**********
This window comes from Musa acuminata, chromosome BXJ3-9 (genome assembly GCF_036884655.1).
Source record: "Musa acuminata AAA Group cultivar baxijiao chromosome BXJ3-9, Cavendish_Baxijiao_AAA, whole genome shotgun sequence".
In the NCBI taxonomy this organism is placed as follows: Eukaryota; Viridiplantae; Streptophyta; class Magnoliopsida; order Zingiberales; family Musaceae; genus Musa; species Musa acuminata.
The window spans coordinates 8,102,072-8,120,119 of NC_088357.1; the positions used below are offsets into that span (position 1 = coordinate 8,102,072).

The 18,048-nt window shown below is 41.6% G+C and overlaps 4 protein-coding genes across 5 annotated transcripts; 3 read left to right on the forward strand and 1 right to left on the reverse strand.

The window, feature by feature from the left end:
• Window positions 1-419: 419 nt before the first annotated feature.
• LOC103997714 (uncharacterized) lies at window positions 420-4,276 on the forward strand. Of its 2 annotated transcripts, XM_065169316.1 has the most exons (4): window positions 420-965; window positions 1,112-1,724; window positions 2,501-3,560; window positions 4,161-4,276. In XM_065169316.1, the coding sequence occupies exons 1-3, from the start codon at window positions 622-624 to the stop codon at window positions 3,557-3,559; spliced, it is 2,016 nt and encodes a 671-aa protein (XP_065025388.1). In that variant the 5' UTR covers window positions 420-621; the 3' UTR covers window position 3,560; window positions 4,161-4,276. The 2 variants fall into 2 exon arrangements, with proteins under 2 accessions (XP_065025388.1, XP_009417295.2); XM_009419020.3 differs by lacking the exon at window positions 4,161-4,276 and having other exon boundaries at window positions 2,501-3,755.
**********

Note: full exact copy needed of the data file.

This window comes from Musa acuminata, chromosome BXJ3-9 (genome assembly GCF_036884655.1).
Source record: "Musa acuminata AAA Group cultivar baxijiao chromosome BXJ3-9, Cavendish_Baxijiao_AAA, whole genome shotgun sequence".
In the NCBI taxonomy this organism is placed as follows: Eukaryota; Viridiplantae; Streptophyta; class Magnoliopsida; order Zingiberales; family Musaceae; genus Musa; species Musa acuminata.
The window spans coordinates 8,102,072-8,120,119 of NC_088357.1; the positions used below are offsets into that span (position 1 = coordinate 8,102,072).

The 18,048-nt window shown below is 41.6% G+C and overlaps 4 protein-coding genes across 5 annotated transcripts; 3 read left to right on the forward strand and 1 right to left on the reverse strand.

The window, feature by feature from the left end:
• Window positions 1-419: 419 nt before the first annotated feature.
• LOC103997714 (uncharacterized) lies at window positions 420-4,276 on the forward strand. Of its 2 annotated transcripts, XM_065169316.1 has the most exons (4): window positions 420-965; window positions 1,112-1,724; window positions 2,501-3,560; window positions 4,161-4,276. In XM_065169316.1, the coding sequence occupies exons 1-3, from the start codon at window positions 622-624 to the stop codon at window positions 3,557-3,559; spliced, it is 2,016 nt and encodes a 671-aa protein (XP_065025388.1). In that variant the 5' UTR covers window positions 420-621; the 3' UTR covers window position 3,560; window positions 4,161-4,276. The 2 variants fall into 2 exon arrangements, with proteins under 2 accessions (XP_065025388.1, XP_009417295.2); XM_009419020.3 differs by lacking the exon at window positions 4,161-4,276 and having other exon boundaries at window positions 2,501-3,755.